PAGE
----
Dr. Wijewickreme joined the UBC Civil Engineering Department in January 2001. His general field of specialty is geotechnical engineering with specific expertise in the fields of earthquake geotechnical engineering and pipeline geotechnical engineering. Dr. Wijewickreme received his Ph.D. and M.A.Sc. degrees in Civil Engineering from the University of British Columbia in 1990 and 1986, respectively. Immediately prior to joining UBC, Dr. Wijewickreme served in the geotechnical consulting practice in British Columbia, Canada, where he acquired some 11 years of industry experience in the fields of seismic design and pipeline geotechnical engineering.
Dr. Wijewickreme pioneered the establishment of new Pipeline Integrity Institute (PII) at UBC in 2015 with industry funding, and is the Co-Director of the institute. He has received numerous awards, including the Horst Leipholz Medal of the Canadian Society of Civil Engineering (2013) for outstanding contributions to engineering mechanics research and practice, the Canadian Geotechnical Journal's Editor's Choice Award (2011), and is a Fellow of the Canadian Society of Civil Engineering and the Canadian Academy of Engineering. He was the President of the Canadian Geotechnical Society (CGS) for the two year term (2017-2018), and he also served as the Vice President Finance of the CGS between 2013 and 2017.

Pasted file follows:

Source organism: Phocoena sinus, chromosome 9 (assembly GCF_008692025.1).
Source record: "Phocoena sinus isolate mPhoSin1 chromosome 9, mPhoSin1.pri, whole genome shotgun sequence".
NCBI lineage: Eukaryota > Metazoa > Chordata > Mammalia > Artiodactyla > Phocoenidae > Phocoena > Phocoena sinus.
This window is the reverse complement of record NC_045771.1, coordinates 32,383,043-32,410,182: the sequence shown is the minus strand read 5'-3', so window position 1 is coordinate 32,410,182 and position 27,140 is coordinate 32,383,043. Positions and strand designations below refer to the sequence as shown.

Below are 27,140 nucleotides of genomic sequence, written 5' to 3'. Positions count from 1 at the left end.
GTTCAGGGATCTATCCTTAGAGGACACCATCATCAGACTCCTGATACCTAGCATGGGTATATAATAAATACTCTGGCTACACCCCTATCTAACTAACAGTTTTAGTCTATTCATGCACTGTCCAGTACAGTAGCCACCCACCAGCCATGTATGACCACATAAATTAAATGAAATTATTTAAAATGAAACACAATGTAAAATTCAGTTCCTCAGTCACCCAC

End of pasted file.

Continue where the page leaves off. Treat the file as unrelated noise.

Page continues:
"Soil: the abundant, recyclable construction material on earth. Next time you build, think geotechnical!"
- Dharma Wijewickreme, March 30, 2010
Soil-Pipeline Physical Modeling at UBC ASPIReTM Facility
Pipeline Subject to Ground Movement at a Reverse Thrust Seismic Fault Crossing
Response of soils under earthquake loading with particular emphasis on liquefaction of silts; Advanced Soil Pipe Interaction Research (ASPIReTM) program with physical modeling to solve pipeline engineering problems; and advanced laboratory geomaterial characterization research to solve earthquake geotechnical engineering problems.
Soil Mechanics II
Consolidation and shear strength of soils, with application to settlement and stability analysis of embankments, retaining walls, shallow footing and pile foundations.
Experimental Soil Mechanics
Field and laboratory experimental studies of advanced aspects of soil behaviour; compressibility; shear strength; pore water pressure; dynamic tests; advanced instrumentation and measurement techniques; research reports required.
Seismic loading and its effect on earth structures; dynamic response of single, and multi-degree of freedom systems and continuous systems; behaviour of soil under dynamic loading; pore pressure generation and liquefaction effects; seismicity and seismic design parameters; dynamic analysis of earth structures; seismic design of soil-structure systems.
CEME - Room 2037
Civil and Mechanical Engineering Building
The University of British Columbia
6250 Applied Science Lane
Vancouver BC V6T 1Z4